- Self-starting, auto feeding and completely safe to leave unattended. This is different than a wood burning stove.
- Very cheap to install. Ours only cost $150 to install and we had to vent it horizontally out a wall.
- You don’t need a chimney. You can vent it vertically or horizontally and no ash is produced. This is not true of wood stoves which require vertical venting and produce lots of ash.
- Built-in thermostat automatically turns on and shuts off the pellet stove once the desired temperature is reached.
- Initial cost. We paid $3,400 to buy and have the Harman XXV installed.
- Somewhat noisy combustion and blower fans. Not a big deal if the pellet stove is not in a room you sleep in. It’s not so noisy that you cannot have a conversation. For example, it’s about as loud as a small room fan set on low speed. After awhile, it’s like a refrigerator … you don’t pay attention or notice when it’s running.
- Needs an electric plug. A pellet stove uses electricity for the mechanical hopper, auger and the combustion fans. However, these three things are what make the pellet stove burn it’s fuel with high efficiency. If you lose power, the stove will not work. However, there are battery backup options you can purchase. We picked up a small computer UPS battery backup and tuck it behind the stove. Because the stove only pulls about 100 watts, it will last for hours.
- Need a dry place to store the pellets (garage, basement).
- You need to be able to lift a 40 lbs bag about once every 2 or 3 days.
- Like a wood fireplace, you will need to occasionally clean the pellet stove to remove ash. This only takes about 5 minutes once a month because there is very little ash produced. If you get high grade premium pellets, you may not have to clean the stove until 1 ton of pellets have been burned.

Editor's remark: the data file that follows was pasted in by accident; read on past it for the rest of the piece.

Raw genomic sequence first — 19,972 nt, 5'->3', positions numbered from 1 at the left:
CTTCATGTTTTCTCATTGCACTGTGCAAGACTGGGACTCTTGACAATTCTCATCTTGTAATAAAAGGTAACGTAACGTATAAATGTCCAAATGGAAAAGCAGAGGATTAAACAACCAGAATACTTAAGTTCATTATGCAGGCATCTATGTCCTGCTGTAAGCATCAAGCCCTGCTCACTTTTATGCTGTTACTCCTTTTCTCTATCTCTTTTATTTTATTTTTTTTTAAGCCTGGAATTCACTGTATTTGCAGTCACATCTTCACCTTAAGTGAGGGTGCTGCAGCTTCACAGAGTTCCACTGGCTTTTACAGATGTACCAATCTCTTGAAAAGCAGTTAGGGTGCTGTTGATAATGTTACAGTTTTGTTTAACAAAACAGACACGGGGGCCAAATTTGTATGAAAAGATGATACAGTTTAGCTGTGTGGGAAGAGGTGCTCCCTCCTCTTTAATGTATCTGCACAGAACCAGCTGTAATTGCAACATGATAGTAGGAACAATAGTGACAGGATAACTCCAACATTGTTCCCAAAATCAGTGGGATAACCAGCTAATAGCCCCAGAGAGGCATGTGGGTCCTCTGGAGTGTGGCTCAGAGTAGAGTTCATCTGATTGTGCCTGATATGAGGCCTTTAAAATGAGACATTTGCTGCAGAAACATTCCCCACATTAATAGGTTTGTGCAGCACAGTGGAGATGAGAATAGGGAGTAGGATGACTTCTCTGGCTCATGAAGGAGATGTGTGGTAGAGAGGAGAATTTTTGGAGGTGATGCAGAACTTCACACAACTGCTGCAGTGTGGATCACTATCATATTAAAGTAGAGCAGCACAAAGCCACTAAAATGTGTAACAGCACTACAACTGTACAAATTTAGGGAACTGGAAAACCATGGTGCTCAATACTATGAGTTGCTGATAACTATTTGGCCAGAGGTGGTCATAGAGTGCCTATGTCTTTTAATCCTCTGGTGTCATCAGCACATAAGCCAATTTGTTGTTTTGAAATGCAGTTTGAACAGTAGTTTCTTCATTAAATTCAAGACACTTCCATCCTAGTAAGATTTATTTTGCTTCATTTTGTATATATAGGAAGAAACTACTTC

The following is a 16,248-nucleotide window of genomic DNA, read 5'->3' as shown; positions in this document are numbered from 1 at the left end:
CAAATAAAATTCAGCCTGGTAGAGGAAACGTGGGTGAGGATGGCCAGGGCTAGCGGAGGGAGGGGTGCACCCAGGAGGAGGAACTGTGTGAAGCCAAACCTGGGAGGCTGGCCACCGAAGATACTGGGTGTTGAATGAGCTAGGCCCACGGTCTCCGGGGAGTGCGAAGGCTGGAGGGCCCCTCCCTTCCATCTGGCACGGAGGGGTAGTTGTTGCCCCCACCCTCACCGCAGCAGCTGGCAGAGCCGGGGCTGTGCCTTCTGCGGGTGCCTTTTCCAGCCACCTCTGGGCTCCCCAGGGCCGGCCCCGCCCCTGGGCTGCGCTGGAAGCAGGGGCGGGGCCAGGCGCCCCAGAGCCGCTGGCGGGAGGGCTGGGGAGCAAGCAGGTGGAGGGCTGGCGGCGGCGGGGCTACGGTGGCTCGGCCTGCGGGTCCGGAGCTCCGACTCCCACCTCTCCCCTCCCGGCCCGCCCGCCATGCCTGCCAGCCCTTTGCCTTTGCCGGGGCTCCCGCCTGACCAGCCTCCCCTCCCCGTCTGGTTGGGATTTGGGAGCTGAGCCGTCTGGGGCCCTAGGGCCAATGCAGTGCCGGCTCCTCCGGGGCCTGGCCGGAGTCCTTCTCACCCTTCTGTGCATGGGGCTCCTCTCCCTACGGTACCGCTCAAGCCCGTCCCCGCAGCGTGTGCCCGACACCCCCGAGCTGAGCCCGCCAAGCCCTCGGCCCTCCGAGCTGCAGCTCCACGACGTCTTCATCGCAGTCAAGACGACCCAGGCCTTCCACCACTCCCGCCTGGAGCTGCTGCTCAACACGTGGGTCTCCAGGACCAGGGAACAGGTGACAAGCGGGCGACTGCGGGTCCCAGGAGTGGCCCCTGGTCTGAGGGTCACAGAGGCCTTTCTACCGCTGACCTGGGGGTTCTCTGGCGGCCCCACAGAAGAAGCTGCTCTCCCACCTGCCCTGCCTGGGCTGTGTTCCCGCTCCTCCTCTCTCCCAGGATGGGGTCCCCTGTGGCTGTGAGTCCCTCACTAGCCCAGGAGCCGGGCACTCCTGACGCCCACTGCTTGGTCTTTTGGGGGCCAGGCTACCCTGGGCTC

So far we love the stove. Our furnace hasn’t kicked on once and our gas bill was only $29.92 last month (water heater plus normal service fees). If the pellets last us the entire winter (which they should) and we save $90 a month on our gas bill, the stove will pay itself off in 6 years. It will pay itself off sooner if we turn the stove down at night or when we leave the house. Right now, we just leave it at 70F all day and night. Also, pellet stoves are quickly gaining in popularity because of the cost savings. As pellet demand increases, more “trash” items will be used in making the pellets which could further reduce their manufacturing cost.
2009: It looks like we are going to end up a bit short on pellets this year. It doesn’t look like 1.5 tons is going to be enough, so we’ll end up buying 2 tons next year. I think I’m also going to get the hardwood pellets to see if there’s a difference. Still no problems with the stove. The glass seems to get this yellow soot on it that’s kind of difficult to clean off, but I found using a razor blade takes it off fairly easily. I’m not using the best pellets so maybe that’s what’s causing it. It’s not that big a deal, though.
2011: We ran into our first problem with the pellet stove. The igniter started failing and the pellets wouldn’t catch on fire. Since the stove was under warranty, they replaced the igniter free of charge with no hassles.
2013 : We’re now 5 years into owning our pellet stove and have had no other issues. We’re burning 2 tons of pellets a year.
2017: After 7 years, it wouldn’t power on. Called a technician to take a look. Turns out it was a fuse that needed to be replaced (who knew there was a fuse!). Cost $6.00 from Radio Shack. It’s running again.
2019: Igniter went out again. Cost $100 to have someone replace it. I watched the technician and I believe I could do it myself next time. Part costs about $20 on Amazon.